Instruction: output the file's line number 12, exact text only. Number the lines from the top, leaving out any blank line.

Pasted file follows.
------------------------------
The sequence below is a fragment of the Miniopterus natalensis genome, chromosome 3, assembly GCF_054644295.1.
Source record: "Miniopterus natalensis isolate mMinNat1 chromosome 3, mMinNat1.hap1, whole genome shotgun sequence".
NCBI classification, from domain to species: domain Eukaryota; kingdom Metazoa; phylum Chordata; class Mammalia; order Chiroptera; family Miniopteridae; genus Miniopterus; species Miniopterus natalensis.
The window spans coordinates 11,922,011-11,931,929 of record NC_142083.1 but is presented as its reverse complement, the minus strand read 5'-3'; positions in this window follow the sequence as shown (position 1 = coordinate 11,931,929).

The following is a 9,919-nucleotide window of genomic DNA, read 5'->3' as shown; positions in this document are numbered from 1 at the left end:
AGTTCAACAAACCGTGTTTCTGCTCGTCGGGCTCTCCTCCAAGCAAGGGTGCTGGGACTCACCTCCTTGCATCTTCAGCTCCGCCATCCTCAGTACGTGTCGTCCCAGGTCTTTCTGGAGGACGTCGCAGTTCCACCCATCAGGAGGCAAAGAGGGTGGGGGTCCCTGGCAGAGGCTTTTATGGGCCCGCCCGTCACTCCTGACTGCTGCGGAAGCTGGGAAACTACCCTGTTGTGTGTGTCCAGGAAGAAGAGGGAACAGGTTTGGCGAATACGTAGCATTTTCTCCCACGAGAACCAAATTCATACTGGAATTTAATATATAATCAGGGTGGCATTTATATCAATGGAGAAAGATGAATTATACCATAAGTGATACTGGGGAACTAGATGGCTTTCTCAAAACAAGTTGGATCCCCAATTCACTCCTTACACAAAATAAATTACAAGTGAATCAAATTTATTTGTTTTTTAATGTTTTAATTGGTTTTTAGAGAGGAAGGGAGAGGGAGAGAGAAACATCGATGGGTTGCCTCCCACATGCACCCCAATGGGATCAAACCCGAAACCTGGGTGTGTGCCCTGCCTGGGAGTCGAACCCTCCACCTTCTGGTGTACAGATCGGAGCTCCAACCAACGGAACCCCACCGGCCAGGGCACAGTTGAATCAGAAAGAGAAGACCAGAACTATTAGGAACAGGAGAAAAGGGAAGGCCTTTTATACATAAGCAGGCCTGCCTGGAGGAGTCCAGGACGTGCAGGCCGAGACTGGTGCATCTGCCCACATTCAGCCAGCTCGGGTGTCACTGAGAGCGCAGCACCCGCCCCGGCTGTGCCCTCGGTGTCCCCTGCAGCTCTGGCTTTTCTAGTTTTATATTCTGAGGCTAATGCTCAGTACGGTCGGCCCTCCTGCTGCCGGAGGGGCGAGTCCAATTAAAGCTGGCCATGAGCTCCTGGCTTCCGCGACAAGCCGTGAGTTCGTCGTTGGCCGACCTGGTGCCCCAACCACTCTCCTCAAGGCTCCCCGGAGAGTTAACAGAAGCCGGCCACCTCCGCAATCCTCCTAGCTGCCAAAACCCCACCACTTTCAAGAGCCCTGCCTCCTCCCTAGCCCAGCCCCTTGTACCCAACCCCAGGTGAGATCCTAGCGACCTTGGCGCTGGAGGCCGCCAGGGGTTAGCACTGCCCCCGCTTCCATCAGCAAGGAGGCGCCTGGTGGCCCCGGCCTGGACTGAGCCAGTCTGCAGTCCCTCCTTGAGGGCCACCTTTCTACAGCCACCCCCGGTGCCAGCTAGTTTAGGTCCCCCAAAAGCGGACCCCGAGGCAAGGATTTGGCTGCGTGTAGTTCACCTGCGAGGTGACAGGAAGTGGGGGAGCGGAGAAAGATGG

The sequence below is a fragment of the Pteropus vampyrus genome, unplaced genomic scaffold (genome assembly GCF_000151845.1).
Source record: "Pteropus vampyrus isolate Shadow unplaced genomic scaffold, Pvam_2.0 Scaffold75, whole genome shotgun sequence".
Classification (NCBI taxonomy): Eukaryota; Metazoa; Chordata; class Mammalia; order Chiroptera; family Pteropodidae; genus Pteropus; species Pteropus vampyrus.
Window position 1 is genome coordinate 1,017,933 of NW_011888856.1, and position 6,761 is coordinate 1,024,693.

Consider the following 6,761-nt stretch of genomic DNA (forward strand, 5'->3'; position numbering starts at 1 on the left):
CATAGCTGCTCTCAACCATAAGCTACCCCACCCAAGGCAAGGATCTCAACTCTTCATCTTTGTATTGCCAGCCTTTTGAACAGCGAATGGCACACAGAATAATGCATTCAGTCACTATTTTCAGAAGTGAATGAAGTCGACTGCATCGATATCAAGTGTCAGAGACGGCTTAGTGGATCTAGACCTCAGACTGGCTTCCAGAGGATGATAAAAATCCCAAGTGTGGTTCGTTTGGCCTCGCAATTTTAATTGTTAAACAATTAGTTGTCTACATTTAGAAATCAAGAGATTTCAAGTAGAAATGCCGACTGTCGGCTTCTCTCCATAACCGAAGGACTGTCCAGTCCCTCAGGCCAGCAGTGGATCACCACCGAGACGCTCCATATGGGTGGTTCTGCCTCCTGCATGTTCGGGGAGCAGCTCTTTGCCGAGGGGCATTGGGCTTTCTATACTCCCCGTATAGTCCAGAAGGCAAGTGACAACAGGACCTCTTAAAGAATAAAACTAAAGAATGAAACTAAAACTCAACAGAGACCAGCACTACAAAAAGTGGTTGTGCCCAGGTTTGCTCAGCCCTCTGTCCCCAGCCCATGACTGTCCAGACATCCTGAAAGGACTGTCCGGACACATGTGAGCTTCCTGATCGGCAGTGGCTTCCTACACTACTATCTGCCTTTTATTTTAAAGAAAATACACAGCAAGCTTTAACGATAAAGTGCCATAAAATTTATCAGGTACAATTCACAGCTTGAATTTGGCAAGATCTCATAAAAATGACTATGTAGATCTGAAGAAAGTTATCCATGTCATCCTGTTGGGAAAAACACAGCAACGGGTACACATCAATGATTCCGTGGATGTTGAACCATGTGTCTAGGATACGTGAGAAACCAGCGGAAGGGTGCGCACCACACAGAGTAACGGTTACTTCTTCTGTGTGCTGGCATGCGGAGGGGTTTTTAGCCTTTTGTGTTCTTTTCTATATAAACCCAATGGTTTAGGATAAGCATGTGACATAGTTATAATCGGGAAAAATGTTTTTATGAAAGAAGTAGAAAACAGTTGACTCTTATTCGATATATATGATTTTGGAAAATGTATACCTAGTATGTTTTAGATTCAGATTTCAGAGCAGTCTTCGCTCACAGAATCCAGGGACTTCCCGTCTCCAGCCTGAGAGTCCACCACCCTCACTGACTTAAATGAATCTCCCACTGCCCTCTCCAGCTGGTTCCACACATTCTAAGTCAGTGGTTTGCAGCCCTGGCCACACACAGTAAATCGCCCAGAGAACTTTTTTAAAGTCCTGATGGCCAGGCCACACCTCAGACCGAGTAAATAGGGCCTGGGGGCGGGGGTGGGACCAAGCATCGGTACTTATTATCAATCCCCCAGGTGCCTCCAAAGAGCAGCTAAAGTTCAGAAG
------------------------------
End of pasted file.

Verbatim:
CATAGCTGCTCTCAACCATAAGCTACCCCACCCAAGGCAAGGATCTCAACTCTTCATCTTTGTATTGCCAGCCTTTTGAACAGCGAATGGCACACAGAATAATGCATTCAGTCACTATTTTCAGAAGTGAATGAAGTCGACTGCATCGATATCAAGTGTCAGAGACGGCTTAGTGGATCTAGACCTCAGACTGGCTTCCAGAGGATGATAAAAATCCCAAGTGTGGTTCGTTTGGCCTCGCAATTTTAATTGTTAAACAATTAGTTGTCTACATTTAGAAATCAAGAGATTTCAAGTAGAAATGCCGACTGTCGGCTTCTCTCCATAACCGAAGGACTGTCCAGTCCCTCAGGCCAGCAGTGGATCACCACCGAGACGCTCCATATGGGTGGTTCTGCCTCCTGCATGTTCGGGGAGCAGCTCTTTGCCGAGGGGCATTGGGCTTTCTATACTCCCCGTATAGTCCAGAAGGCAAGTGACAACAGGACCTCTTAAAGAATAAAACTAAAGAATGAAACTAAAACTCAACAGAGACCAGCACTACAAAAAGTGGTTGTGCCCAGGTTTGCTCAGCCCTCTGTCCCCAGCCCATGACTGTCCAGACATCCTGAAAGGACTGTCCGGACACATGTGAGCTTCCTGATCGGCAGTGGCTTCCTACACTACTATCTGCCTTTTATTTTAAAGAAAATACACAGCAAGCTTTAACGATAAAGTGCCATAAAATTTATCAGGTACAATTCACAGCTTGAATTTGGCAAGATCTCATAAAAATGACTATGTAGATCTGAAGAAAGTTATCCATGTCATCCTGTTGGGAAAAACACAGCAACGGGTACACATCAATGATTCCGTGGATGTTGAACCATGTGTCTAGGATACGTGAGAAACCAGCGGAAGGGTGCGCACCACACAGAGTAACGGTTACTTCTTCTGTGTGCTGGCATGCGGAGGGGTTTTTAGCCTTTTGTGTTCTTTTCTATATAAACCCAATGGTTTAGGATAAGCATGTGACATAGTTATAATCGGGAAAAATGTTTTTATGAAAGAAGTAGAAAACAGTTGACTCTTATTCGATATATATGATTTTGGAAAATGTATACCTAGTATGTTTTAGATTCAGATTTCAGAGCAGTCTTCGCTCACAGAATCCAGGGACTTCCCGTCTCCAGCCTGAGAGTCCACCACCCTCACTGACTTAAATGAATCTCCCACTGCCCTCTCCAGCTGGTTCCACACATTCTAAGTCAGTGGTTTGCAGCCCTGGCCACACACAGTAAATCGCCCAGAGAACTTTTTTAAAGTCCTGATGGCCAGGCCACACCTCAGACCGAGTAAATAGGGCCTGGGGGCGGGGGTGGGACCAAGCATCGGTACTTATTATCAATCCCCCAGGTGCCTCCAAAGAGCAGCTAAAGTTCAGAAG